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Surprise visit by 3 top N. Korean officials: Why?

October 5, 2014
National Security Office chief Kim Kwan-jin, left, shakes hands with North Korea's National Defense Commission Vice Chairman Hwang Pyong-so during the northern delegation's visit to Incheon, Saturday. Hwang was accompanied by Choe Ryong-hae, first on the right, and Kim Yang-gon, third on the right, both secretaries in the reclusive regime's ruling Workers' Party.  (Yonhap)

National Security Office chief Kim Kwan-jin, left, shakes hands with North Korea’s National Defense Commission Vice Chairman Hwang Pyong-so during the northern delegation’s visit to Incheon, Saturday. Hwang was accompanied by Choe Ryong-hae, first on the right, and Kim Yang-gon, third on the right, both secretaries in the reclusive regime’s ruling Workers’ Party. (Yonhap)

By Kang Hyun-kyung

A surprise visit by a powerful trio of North Korean officials leaves many questions unanswered.

First, why did not one but three top officials come?

Hwang Pyong-so, the vice chairman of the powerful National Defense Commission, could be enough for their stated mission of congratulating their team’s good performance in the Incheon Asian Games.

But Hwang was accompanied by two Workers Party secretaries — Choe Ryong-hae and Kim Yang-gon.

Their visit came at a time when their master, Kim Jong-un, has been out of public sight.

Rumors had it that he was suffering from a case of gout. He was seen limping at state functions before failing to attend the Supreme People’s Assembly plenary session.

Also some speculate that he may have heart problems.

Then, the three declined an offer to see President Park Geun-hye.

Unification Minister Ryoo Kihl-jae, who played host to the northern visitors, quoted them as saying that Kim was healthy but stopped short of explaining how he was doing.

North Korean defectors here argue that they came to erase such speculations about their leader.

Of course, it still remains to be seen whether Kim is okay.

“Simply put, they tried to send the message that Kim is fully in charge and therefore will have no problems, even though the No. 2 man is out of the country,” Kim Seong-min, a representative of Free North Korea Radio, said. “I think this is the key reason for the visit.”

“If Kim is not really sick, then why would he feel the need to send his key man to the South, days after the North harshly criticized President Park Geun-hye for her U.N. speech on unification and North Korea?” he said. “I think Kim Jong-un is overreacting to rumors about his health and this may reflect that he really does have a serious health problem.”

He noted that Hwang Pyong-so’s visit to South Korea was rare and unprecedented.

Hwang is the de facto No. 2 man in the North after leader Kim Jong-un.

Those following the news were left scratching their heads because the North Korean delegation left the South without meeting President Park.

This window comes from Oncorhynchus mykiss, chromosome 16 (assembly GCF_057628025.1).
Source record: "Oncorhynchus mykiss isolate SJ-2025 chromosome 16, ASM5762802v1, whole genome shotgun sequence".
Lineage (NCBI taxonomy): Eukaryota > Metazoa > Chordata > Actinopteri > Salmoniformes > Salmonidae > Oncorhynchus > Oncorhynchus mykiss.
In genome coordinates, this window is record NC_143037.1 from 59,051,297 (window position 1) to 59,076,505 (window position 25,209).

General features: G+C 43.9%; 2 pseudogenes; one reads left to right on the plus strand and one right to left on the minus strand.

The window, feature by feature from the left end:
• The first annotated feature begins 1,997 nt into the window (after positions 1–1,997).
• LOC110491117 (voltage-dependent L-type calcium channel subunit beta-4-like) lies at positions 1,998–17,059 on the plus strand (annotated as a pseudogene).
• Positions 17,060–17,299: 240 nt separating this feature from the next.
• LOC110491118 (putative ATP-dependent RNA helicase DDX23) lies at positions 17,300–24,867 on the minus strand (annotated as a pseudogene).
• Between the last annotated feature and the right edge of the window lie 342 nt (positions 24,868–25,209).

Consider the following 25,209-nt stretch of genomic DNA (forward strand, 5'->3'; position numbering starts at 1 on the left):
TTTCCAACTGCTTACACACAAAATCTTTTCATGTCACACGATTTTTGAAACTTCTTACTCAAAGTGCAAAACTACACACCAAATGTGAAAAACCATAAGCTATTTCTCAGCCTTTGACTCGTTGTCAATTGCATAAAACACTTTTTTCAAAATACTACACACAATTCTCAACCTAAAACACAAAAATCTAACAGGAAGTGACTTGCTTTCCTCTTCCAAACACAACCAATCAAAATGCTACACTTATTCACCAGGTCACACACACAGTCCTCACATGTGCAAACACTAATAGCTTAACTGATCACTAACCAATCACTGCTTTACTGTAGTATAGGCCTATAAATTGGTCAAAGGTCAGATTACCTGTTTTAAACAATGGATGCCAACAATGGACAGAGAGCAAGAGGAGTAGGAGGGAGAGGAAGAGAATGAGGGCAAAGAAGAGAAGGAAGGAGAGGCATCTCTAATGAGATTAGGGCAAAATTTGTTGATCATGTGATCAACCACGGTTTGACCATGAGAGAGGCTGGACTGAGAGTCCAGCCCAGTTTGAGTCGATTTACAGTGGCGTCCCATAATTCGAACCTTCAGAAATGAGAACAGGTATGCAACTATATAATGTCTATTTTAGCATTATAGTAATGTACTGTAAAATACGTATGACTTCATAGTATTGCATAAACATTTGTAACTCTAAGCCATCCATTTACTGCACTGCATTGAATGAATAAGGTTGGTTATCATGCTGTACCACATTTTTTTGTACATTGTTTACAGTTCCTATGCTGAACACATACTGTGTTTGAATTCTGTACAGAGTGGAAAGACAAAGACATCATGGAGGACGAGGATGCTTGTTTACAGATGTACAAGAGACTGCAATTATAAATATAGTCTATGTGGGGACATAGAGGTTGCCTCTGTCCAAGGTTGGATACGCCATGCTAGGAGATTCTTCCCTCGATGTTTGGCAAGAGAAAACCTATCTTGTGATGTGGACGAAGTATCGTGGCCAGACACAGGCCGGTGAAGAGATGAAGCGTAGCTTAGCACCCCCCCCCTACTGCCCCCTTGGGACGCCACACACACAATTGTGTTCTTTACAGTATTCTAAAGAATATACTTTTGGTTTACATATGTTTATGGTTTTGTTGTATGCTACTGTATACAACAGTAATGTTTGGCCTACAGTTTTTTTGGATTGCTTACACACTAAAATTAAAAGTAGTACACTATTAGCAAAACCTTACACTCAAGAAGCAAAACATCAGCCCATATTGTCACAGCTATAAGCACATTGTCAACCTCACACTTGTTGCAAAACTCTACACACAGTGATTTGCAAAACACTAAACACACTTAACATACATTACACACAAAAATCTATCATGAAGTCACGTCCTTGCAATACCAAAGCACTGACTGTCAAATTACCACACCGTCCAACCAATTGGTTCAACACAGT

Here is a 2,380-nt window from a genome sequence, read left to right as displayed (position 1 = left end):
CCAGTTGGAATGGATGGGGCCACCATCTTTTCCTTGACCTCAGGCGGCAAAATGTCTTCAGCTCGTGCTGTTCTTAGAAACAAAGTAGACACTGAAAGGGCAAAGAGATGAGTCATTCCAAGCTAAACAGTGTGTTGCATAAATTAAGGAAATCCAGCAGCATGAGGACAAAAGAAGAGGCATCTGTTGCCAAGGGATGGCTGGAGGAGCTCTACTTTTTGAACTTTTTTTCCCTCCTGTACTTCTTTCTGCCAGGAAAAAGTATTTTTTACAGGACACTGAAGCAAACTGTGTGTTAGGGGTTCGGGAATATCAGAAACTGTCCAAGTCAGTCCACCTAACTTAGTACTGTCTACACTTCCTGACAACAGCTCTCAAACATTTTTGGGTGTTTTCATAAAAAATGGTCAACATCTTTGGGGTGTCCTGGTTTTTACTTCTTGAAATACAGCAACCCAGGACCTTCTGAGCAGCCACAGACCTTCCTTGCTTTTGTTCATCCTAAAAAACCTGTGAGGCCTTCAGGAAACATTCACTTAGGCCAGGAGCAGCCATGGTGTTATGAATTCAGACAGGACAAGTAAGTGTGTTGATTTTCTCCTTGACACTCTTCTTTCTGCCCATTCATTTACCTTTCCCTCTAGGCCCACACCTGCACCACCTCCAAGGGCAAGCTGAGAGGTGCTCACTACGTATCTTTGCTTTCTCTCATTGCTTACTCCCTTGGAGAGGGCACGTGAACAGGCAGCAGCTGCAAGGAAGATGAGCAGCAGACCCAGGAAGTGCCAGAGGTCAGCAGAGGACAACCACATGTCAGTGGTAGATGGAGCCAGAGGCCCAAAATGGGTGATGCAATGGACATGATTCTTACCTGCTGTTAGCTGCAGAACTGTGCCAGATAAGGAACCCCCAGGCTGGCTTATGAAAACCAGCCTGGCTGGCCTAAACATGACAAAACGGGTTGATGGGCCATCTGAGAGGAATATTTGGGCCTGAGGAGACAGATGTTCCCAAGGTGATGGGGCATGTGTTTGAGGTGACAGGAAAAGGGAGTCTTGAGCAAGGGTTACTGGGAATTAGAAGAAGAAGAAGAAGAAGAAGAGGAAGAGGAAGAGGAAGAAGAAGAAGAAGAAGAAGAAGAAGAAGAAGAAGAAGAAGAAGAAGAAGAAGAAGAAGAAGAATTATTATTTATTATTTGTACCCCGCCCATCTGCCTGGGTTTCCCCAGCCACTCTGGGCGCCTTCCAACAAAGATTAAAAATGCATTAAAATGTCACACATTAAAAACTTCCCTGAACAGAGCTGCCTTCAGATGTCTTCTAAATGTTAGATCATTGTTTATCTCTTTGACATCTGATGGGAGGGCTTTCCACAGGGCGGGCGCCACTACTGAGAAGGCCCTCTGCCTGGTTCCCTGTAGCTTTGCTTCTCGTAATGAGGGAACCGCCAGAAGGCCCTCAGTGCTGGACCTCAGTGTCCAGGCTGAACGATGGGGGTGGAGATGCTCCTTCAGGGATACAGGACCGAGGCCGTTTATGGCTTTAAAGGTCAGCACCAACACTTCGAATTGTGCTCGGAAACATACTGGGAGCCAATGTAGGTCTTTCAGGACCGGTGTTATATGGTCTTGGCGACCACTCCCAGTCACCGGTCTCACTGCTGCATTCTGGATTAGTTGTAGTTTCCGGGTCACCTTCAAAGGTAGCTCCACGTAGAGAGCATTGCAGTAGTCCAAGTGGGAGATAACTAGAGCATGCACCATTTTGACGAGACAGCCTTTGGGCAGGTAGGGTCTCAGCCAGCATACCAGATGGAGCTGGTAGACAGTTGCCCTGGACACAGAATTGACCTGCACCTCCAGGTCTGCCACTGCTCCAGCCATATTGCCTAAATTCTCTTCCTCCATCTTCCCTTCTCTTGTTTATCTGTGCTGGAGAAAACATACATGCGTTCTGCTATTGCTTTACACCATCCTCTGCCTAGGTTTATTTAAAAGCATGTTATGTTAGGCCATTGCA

The South Korean officials were quoted as proposing that the North Korean officials meet President Park and said they were willing to arrange this. But the North Koreans refused, citing their tight schedule.

Hong Soon-kyung, a former North Korean diplomat who defected in the early 2000s, said Kim Jong-un was willing to improve relations with South Korea and this partly explained why he sent the delegation.

“As you can see, North Korea now has no way out,” he said. “It attempted to improve relations with Japan through a series of talks recently, but found that Japan was not an easy country with which to be a partner

“People in the North would have felt there were no other countries they could rely on and therefore they concluded that it is better for them to seek a breakthrough with the South,” said Hong, who is also chairman of the Committee for the Democratization of North Korea in Seoul.

“The North is trying to send a message to the international community that it is making its own efforts to break the diplomatic stalemate by attempting to improve relations with the South.”

Asked, then, why the North Korean delegation returned home without meeting President Park, Hong said he had no idea.

An Chan-il, a North Korean-born political scientist, said that the North Korean leader appeared to be opting for diplomatic pragmatism at a time of extreme isolation in the international community.

“North Korea is weighing its options,” he said. “It could have been preparing to test-fire another inter-continental ballistic missile in November, or even for a fourth nuclear test.

“The North Korean leadership would have concluded that the timing was not suitable for such provocations and believed that they would benefit from a peace offensive.”

 

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